Re: Diversity in Democratic Schools

Msadofsky@aol.com
Tue, 3 Sep 1996 23:24:17 -0400

Yes, Tammy Welshon. Yes, Jeffrey Bradford. Yes, K. Sundaram. But let's
just all breathe for a minute and contemplate a few facts.

It may be that some of the up and running schools wish there was more
diversity in their student bodies and their staffs. BUT:

It is terribly difficult to convince anyone at all that this is a sensible
way to educate children. We all take any family that can pay tuition and can
manage to pretend at least for a while that they can deal with the worry that
having children play all day brings to them without going over the edge.
They don't really have to support the philosophy, as Romey wishfully says.
They have to hope that they can long enough to get us a student body.

There is no real money available. Grants are not available to schools so far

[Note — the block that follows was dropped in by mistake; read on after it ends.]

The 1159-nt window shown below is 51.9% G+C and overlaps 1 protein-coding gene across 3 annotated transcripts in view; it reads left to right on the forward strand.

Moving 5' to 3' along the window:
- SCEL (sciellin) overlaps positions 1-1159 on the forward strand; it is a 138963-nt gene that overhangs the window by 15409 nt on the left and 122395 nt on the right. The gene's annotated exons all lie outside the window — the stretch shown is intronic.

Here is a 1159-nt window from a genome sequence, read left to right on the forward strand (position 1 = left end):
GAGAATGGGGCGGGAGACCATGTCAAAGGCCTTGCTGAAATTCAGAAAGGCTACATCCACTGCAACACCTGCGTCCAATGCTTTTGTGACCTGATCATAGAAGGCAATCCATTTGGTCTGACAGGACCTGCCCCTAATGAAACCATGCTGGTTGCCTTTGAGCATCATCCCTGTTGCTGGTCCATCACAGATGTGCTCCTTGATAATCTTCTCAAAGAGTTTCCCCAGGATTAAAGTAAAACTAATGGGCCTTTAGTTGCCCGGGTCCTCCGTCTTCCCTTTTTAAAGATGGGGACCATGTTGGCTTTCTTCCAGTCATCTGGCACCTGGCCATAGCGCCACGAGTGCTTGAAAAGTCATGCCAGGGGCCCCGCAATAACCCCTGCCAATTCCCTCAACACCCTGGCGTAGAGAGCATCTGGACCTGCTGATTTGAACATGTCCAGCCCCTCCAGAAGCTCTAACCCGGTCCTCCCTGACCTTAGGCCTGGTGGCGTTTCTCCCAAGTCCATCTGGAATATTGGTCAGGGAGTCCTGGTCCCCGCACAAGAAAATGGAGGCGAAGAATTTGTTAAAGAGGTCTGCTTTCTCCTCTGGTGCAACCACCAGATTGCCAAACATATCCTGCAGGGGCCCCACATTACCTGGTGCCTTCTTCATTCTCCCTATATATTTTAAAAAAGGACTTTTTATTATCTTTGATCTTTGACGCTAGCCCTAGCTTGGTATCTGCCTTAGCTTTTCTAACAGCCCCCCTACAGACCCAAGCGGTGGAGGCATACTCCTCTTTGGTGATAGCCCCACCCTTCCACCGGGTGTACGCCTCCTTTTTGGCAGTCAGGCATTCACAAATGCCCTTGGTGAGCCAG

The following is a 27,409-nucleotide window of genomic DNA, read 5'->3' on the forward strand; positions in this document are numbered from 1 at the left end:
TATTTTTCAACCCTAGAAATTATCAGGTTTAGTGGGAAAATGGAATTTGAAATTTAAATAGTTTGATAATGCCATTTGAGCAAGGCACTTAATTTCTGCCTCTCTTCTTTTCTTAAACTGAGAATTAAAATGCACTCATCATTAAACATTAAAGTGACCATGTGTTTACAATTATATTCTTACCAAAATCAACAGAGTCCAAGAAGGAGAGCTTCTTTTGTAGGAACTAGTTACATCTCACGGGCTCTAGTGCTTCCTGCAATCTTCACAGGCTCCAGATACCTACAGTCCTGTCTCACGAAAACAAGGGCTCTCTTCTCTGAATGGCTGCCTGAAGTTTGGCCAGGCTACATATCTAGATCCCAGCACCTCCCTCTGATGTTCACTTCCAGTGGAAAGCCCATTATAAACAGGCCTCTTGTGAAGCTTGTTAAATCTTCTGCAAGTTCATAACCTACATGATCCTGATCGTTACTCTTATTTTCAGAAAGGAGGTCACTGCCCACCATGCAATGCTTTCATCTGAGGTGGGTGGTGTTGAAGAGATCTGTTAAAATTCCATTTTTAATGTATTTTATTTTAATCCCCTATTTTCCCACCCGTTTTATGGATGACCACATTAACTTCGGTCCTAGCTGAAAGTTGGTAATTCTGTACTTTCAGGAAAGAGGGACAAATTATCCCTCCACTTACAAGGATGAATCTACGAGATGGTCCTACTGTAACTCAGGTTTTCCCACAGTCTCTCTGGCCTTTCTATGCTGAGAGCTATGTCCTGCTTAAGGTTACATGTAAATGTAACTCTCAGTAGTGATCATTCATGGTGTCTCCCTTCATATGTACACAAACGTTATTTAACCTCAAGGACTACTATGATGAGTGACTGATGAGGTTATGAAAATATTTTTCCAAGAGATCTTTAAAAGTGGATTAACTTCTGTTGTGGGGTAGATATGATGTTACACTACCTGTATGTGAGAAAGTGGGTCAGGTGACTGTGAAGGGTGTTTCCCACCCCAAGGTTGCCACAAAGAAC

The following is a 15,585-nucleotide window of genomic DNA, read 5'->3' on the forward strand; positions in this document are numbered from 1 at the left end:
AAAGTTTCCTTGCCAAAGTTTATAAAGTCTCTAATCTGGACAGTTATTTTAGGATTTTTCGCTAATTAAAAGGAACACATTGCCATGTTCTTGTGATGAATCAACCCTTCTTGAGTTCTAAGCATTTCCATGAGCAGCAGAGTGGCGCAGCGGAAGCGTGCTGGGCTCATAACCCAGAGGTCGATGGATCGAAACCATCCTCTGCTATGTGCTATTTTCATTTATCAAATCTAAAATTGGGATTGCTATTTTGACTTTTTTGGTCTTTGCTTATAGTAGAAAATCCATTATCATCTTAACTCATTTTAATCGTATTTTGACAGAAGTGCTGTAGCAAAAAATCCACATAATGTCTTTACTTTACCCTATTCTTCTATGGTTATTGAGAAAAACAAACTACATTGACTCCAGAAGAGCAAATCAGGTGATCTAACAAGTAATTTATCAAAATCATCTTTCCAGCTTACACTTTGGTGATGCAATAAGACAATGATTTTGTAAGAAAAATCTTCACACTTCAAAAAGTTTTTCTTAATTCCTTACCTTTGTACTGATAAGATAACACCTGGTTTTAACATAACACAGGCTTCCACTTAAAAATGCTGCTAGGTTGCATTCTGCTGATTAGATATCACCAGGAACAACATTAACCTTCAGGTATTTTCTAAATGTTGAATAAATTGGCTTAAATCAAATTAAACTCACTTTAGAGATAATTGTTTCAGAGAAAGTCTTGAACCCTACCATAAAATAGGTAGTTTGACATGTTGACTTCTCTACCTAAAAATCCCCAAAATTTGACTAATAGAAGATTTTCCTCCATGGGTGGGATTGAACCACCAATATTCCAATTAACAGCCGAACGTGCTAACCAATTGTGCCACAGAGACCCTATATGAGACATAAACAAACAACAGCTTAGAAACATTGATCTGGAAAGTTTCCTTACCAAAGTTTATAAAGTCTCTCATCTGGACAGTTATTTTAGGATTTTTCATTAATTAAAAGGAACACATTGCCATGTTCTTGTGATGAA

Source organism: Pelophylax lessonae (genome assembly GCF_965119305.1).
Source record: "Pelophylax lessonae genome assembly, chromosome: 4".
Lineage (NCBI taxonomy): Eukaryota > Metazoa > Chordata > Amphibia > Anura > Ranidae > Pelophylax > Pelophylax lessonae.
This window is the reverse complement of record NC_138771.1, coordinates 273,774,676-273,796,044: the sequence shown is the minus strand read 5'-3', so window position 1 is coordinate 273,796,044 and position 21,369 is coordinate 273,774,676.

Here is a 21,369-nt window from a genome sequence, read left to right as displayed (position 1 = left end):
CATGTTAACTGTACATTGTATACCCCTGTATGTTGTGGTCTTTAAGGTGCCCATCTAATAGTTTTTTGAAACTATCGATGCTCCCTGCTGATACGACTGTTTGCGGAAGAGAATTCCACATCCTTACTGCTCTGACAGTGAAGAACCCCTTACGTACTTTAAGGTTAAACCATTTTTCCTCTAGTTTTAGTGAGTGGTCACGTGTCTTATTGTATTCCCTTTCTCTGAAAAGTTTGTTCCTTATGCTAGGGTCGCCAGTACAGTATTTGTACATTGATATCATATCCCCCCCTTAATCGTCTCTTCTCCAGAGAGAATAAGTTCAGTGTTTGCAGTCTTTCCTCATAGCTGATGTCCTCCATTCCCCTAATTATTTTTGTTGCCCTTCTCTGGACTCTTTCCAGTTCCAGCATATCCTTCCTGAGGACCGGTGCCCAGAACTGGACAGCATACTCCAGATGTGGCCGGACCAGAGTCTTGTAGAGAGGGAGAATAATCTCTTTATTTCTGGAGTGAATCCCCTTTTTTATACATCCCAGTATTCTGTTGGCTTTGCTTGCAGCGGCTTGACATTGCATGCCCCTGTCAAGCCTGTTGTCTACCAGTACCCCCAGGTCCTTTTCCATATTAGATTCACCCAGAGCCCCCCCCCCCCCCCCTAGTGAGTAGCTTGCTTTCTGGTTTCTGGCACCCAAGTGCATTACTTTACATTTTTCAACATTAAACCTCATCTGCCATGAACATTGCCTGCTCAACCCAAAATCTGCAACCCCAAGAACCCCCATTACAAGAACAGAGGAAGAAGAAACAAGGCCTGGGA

off the grid. At least not yet. That means that the poorest people most of
us can accomodate are people who can manage to prioritize a very small income
to get what they find most important for their kids. Now, most upper middle
class people won't do this. Yet consistently we find people who are
definitely not even middle middle class, and who really can't afford it,
sending their children.

If we don't get/keep these schools going, who possibly could? If we don't
create these schools, then no children at all will be able to go to them. If
we don't create models no one will be able to see that it works, so it won't
spread more deeply into the society and eventually be available (and
acceptable -- by far the biggest problem) to a larger segment of the
population. So maybe it will be time to worry about whether or not to
massage the right mixture into the student and staff group someday (I hope
not, it is odious to me), but not now: any mixture at all will suffice.

Mimsy